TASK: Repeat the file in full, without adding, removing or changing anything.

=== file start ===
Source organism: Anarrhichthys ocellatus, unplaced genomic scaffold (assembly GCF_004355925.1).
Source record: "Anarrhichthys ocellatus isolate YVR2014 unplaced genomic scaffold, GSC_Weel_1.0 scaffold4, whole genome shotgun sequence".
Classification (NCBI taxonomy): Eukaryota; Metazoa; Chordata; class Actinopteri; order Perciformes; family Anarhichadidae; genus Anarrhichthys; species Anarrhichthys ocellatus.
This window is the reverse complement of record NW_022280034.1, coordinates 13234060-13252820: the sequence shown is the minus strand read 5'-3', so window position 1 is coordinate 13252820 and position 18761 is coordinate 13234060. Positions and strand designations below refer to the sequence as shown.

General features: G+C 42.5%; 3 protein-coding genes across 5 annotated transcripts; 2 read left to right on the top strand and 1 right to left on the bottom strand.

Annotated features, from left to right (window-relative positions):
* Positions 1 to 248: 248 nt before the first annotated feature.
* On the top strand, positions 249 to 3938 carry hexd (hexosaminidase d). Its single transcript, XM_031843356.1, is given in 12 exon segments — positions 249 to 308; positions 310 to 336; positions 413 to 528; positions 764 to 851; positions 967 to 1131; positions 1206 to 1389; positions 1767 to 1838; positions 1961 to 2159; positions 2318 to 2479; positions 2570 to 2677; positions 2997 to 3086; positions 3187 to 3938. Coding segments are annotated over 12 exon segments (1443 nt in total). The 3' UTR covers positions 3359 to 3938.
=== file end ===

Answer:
Source organism: Anarrhichthys ocellatus, unplaced genomic scaffold (assembly GCF_004355925.1).
Source record: "Anarrhichthys ocellatus isolate YVR2014 unplaced genomic scaffold, GSC_Weel_1.0 scaffold4, whole genome shotgun sequence".
Classification (NCBI taxonomy): Eukaryota; Metazoa; Chordata; class Actinopteri; order Perciformes; family Anarhichadidae; genus Anarrhichthys; species Anarrhichthys ocellatus.
This window is the reverse complement of record NW_022280034.1, coordinates 13234060-13252820: the sequence shown is the minus strand read 5'-3', so window position 1 is coordinate 13252820 and position 18761 is coordinate 13234060. Positions and strand designations below refer to the sequence as shown.

General features: G+C 42.5%; 3 protein-coding genes across 5 annotated transcripts; 2 read left to right on the top strand and 1 right to left on the bottom strand.

Annotated features, from left to right (window-relative positions):
* Positions 1 to 248: 248 nt before the first annotated feature.
* On the top strand, positions 249 to 3938 carry hexd (hexosaminidase d). Its single transcript, XM_031843356.1, is given in 12 exon segments — positions 249 to 308; positions 310 to 336; positions 413 to 528; positions 764 to 851; positions 967 to 1131; positions 1206 to 1389; positions 1767 to 1838; positions 1961 to 2159; positions 2318 to 2479; positions 2570 to 2677; positions 2997 to 3086; positions 3187 to 3938. Coding segments are annotated over 12 exon segments (1443 nt in total). The 3' UTR covers positions 3359 to 3938.